Essential Thrombocythemia and Polycythemia Vera Treatments Are Moving Toward Disease Modification

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Partner | Cancer Centers | <b>Mays Cancer Center at UT Health San Antonio</b>

Prevention and mitigation of cardiovascular events, such as thrombohemorrhagic complications, have been the main goal of treatment development for patients with essential thrombocythemia and polycythemia vera.

Prevention and mitigation of cardiovascular events, such as thrombohemorrhagic complications, have been the main goal of treatment development for patients with essential thrombocythemia (ET) and polycythemia vera (PV).1,2 An improved understanding of these myeloproliferative neoplasms, including the identification of driver mutations in JAK2, CALR, and MPL, has opened the door to treatments that enable the natural history of these diseases to be altered.

During a recent OncLive Peer Exchange®, a panel of hematology cancer experts discussed the diagnosis and management for ET and PV. They reviewed the expanding use of interferons, a treatment class that has shown disease-modifying effects and seen recent advancement with the FDA approval of ropeginterferon alpha-2b-njft (Besremi) for patients with highrisk PV. They also discussed several promising agents in clinical development for ET and PV.

Approaching ET


“[ET] is a disorder in which there are too many platelets…. Generally, patients will present with an elevated platelet count, and they get sent to hematology,” Jeanne M. Palmer, MD, said. According to the National Comprehensive Cancer Network (NCCN) criteria, a platelet counts of at least 450 × 109/L is one of the major criteria for diagnosing ET (TABLE 1).3 She noted that 80% of patients with ET have a driver mutation; however, because 20% do not have these mutations and only bone marrow biopsies can rule out other etiologies, she said biopsies are indicated for all patients. “Patients can sometimes have prefibrotic myelofibrosis or even overt myelofibrosis, and the only presenting sign is thrombocytosis,” Palmer said.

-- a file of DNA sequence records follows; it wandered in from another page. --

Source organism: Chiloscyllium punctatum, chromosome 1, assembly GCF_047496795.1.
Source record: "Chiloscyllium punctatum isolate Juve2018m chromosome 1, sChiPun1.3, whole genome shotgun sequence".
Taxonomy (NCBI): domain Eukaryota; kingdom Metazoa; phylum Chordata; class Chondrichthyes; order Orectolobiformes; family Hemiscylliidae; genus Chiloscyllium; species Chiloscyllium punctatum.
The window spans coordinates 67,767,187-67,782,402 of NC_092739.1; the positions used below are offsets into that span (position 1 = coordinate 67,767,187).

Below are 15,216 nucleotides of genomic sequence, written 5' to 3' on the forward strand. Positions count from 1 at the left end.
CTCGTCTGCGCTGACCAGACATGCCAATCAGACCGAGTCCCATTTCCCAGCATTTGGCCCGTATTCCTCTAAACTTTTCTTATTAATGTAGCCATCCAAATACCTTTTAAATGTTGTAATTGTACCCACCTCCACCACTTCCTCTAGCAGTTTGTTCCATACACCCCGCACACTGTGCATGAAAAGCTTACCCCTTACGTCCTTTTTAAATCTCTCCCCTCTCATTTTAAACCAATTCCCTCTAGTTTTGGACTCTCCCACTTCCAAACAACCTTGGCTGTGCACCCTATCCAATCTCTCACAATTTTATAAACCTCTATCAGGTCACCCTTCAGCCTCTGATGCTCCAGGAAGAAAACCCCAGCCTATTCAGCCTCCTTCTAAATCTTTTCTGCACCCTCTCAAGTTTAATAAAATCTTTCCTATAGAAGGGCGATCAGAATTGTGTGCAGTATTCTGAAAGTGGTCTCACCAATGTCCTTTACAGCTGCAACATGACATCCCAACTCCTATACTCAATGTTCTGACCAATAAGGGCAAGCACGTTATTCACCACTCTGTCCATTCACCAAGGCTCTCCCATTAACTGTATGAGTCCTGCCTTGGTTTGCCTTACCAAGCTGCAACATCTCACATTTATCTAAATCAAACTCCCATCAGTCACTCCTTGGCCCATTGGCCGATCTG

A key treatment for ET across risk groups is aspirin (81-100 mg daily),3 which is used to prevent cardiovascular events. “For most, I consider a baby aspirin. There are some data showing that a baby aspirin twice [daily] in patients who are still a little symptomatic [is beneficial],” Ruben Mesa, MD, said. He noted there is some debate about whether patients with CALR mutations derive sufficient benefit from aspirin to warrant its use because their risk of cardiovascular events is lower. Patients with CALR mutations have been observed to have an approximately 50% lower risk of thrombotic events than their counterparts with JAK2 mutations.4 Nevertheless, the NCCN guidelines recommend aspirin for all patients with ET, including those classified as very low risk (ie, age ≤ 60 years, no JAK2 mutation, and no prior history of thrombosis).3